With the works of such internationally acclaimed authors as Margaret Atwood, Michael Ondaatje, Alice Munro and Lawrence Hill, Canada is a force to be reckoned with on the literary stage. The Canadian Encyclopedia includes a variety of articles about literature in Canada, both fiction and non-fiction, gathered by topic in this collection.
Murdoch Mysteries is a TV series based on Maureen Jennings’s mystery novels about William Murdoch, a Victorian-era detective who is ahead of his time and uses forensic science and technology to solve Toronto’s most complex crimes. Often referred to as a Victorian-era CSI, the long-running show features a mix of humour, intrigue, science fiction, history and period production values that is unique to police procedurals. It attracted a cult following after premiering on City TV in 2008 but garnered a much larger audience after being picked up by the CBC in 2013. It was Canada’s highest-rated scripted television series in 2016 and is broadcast in more than 100 countries.
The Governor General’s Literary Awards are the pre-eminent literary prize offered for single works in Canada. They serve to reward Canadian writers and to publicize Canadian literature through the announcement of short-listed nominees and the awards ceremony each year. As of 2017, there were 14 categories, seven each in English and French, with a cash prize of $25,000 each. The publisher of each winning book receives $3,000 to promote it, and authors that are shortlisted as finalists receive $1,000.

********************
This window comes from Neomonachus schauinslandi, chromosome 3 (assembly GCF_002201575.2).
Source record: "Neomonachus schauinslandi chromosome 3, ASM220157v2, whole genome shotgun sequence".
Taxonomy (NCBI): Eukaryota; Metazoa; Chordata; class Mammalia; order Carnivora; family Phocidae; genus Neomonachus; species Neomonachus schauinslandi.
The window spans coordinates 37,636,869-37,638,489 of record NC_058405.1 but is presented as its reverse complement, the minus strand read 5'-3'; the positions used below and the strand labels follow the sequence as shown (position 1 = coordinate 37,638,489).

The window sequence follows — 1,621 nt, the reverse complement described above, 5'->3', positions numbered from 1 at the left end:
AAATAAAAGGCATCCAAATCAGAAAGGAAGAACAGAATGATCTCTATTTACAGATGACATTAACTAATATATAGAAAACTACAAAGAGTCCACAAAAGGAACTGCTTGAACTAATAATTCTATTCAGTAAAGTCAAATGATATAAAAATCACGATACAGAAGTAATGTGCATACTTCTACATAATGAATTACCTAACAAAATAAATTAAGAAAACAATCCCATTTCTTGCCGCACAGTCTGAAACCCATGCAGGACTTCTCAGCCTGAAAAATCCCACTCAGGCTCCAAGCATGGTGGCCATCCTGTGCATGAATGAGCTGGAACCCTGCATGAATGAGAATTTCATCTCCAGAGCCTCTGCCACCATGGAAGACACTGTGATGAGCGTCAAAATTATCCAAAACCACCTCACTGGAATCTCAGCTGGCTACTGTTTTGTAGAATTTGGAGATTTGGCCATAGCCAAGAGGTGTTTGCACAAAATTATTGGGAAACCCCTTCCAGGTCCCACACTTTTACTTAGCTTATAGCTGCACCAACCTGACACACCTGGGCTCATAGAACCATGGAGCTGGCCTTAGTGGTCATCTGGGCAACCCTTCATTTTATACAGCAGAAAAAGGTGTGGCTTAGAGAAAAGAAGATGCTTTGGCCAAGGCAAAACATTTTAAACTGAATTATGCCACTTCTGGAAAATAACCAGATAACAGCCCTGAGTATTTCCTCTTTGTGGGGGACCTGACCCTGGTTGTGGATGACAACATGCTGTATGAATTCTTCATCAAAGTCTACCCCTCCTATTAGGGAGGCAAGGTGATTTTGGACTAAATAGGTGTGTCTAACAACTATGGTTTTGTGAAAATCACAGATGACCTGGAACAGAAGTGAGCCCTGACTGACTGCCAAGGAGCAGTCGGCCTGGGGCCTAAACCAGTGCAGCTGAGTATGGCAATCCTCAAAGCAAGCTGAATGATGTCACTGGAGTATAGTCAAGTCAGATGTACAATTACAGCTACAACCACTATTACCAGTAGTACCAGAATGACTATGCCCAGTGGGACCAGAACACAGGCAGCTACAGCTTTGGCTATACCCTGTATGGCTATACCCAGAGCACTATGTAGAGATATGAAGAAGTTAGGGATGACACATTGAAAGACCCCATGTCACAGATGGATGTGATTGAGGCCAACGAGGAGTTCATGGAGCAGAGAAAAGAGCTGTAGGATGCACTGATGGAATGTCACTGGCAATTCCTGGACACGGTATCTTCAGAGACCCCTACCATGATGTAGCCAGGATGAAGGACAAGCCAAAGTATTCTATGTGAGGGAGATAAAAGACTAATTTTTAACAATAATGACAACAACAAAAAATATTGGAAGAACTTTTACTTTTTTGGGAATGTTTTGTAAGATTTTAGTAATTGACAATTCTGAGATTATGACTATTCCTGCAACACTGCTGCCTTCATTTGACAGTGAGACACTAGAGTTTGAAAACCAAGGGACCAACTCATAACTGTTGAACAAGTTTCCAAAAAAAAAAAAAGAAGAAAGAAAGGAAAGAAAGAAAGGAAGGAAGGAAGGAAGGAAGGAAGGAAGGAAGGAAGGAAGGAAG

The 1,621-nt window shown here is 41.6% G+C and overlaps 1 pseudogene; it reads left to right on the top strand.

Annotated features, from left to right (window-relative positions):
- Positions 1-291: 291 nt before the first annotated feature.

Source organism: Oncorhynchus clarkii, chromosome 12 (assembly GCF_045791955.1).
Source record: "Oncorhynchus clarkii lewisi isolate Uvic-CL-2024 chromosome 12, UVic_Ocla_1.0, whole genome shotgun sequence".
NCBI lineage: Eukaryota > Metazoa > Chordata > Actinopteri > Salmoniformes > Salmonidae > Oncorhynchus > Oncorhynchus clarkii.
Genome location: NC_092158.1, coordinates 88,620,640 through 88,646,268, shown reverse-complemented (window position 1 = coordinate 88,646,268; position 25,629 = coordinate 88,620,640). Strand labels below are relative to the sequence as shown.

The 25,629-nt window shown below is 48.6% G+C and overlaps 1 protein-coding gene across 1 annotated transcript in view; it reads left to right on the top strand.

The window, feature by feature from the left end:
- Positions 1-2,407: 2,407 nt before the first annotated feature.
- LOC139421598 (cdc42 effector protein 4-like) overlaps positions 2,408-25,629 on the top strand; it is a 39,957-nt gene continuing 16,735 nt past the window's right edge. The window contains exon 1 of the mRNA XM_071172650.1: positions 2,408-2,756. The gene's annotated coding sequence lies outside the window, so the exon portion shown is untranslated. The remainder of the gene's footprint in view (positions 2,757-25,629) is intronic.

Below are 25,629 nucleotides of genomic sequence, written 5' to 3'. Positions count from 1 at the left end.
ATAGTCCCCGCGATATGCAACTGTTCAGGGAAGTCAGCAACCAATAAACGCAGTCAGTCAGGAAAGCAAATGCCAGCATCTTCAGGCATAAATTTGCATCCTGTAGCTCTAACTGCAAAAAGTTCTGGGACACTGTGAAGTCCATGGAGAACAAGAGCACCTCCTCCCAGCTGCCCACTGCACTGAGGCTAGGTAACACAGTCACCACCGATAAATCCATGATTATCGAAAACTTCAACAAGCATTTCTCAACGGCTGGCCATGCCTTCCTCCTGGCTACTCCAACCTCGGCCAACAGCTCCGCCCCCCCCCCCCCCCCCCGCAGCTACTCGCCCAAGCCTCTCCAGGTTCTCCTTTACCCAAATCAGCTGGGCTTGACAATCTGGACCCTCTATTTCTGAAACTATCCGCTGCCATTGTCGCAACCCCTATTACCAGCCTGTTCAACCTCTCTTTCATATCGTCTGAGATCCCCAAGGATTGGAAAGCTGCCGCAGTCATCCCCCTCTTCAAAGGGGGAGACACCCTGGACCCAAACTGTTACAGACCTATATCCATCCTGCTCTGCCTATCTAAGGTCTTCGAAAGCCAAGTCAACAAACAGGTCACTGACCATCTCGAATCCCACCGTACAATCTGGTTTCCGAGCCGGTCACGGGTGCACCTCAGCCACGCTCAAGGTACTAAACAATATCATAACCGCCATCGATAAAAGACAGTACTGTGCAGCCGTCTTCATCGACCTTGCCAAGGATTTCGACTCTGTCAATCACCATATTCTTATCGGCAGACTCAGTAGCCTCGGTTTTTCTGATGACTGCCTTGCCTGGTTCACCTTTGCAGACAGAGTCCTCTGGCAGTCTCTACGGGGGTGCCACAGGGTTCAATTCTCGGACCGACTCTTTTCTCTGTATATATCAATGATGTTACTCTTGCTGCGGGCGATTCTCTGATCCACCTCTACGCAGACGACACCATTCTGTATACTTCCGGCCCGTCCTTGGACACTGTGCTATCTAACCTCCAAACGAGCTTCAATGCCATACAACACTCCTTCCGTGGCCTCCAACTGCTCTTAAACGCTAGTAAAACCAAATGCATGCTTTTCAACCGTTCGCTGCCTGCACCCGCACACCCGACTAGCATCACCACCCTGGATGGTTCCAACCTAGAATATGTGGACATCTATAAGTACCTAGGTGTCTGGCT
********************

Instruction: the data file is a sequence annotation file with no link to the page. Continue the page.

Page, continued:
Lucy Maud Montgomery’s first novel, Anne of Green Gables (1908), became an instant bestseller and has remained in print for more than a century, making the character of Anne Shirley a mythic icon of Canadian culture. The book has sold an estimated 50 million copies worldwide, been translated into at least 36 languages, as well as braille, and been adapted more than two dozen times in various mediums. A musical version first produced by the Charlottetown Festival in 1965 is the longest running annual musical theatre production in the world, while the award-winning 1985 CBC miniseries starring Megan Follows is the most-watched television program in Canadian history. Thousands of tourists visit Prince Edward Island each year to see the “sacred sites” related to the book, and the sale of Anne-related commodities such as souvenirs and dolls has come to constitute a cottage industry.